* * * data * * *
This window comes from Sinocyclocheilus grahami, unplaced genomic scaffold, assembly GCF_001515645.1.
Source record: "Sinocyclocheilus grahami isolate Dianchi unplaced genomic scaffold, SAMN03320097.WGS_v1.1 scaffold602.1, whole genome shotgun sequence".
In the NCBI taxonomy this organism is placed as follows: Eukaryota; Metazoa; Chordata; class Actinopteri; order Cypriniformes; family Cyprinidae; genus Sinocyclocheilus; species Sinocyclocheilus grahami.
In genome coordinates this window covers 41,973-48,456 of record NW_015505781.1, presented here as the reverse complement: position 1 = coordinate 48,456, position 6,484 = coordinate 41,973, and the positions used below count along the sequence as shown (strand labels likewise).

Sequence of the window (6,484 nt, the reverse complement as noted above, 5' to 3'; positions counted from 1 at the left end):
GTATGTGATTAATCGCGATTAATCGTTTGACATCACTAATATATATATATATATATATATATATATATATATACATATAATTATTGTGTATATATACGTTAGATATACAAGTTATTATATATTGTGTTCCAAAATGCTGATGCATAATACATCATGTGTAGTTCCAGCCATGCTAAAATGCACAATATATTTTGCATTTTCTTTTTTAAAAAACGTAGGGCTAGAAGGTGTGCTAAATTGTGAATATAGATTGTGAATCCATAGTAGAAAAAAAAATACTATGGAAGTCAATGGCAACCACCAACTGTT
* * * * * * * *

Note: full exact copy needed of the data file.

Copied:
This window comes from Sinocyclocheilus grahami, unplaced genomic scaffold, assembly GCF_001515645.1.
Source record: "Sinocyclocheilus grahami isolate Dianchi unplaced genomic scaffold, SAMN03320097.WGS_v1.1 scaffold602.1, whole genome shotgun sequence".
In the NCBI taxonomy this organism is placed as follows: Eukaryota; Metazoa; Chordata; class Actinopteri; order Cypriniformes; family Cyprinidae; genus Sinocyclocheilus; species Sinocyclocheilus grahami.
In genome coordinates this window covers 41,973-48,456 of record NW_015505781.1, presented here as the reverse complement: position 1 = coordinate 48,456, position 6,484 = coordinate 41,973, and the positions used below count along the sequence as shown (strand labels likewise).

Sequence of the window (6,484 nt, the reverse complement as noted above, 5' to 3'; positions counted from 1 at the left end):
GTATGTGATTAATCGCGATTAATCGTTTGACATCACTAATATATATATATATATATATATATATATATATATACATATAATTATTGTGTATATATACGTTAGATATACAAGTTATTATATATTGTGTTCCAAAATGCTGATGCATAATACATCATGTGTAGTTCCAGCCATGCTAAAATGCACAATATATTTTGCATTTTCTTTTTTAAAAAACGTAGGGCTAGAAGGTGTGCTAAATTGTGAATATAGATTGTGAATCCATAGTAGAAAAAAAAATACTATGGAAGTCAATGGCAACCACCAACTGTT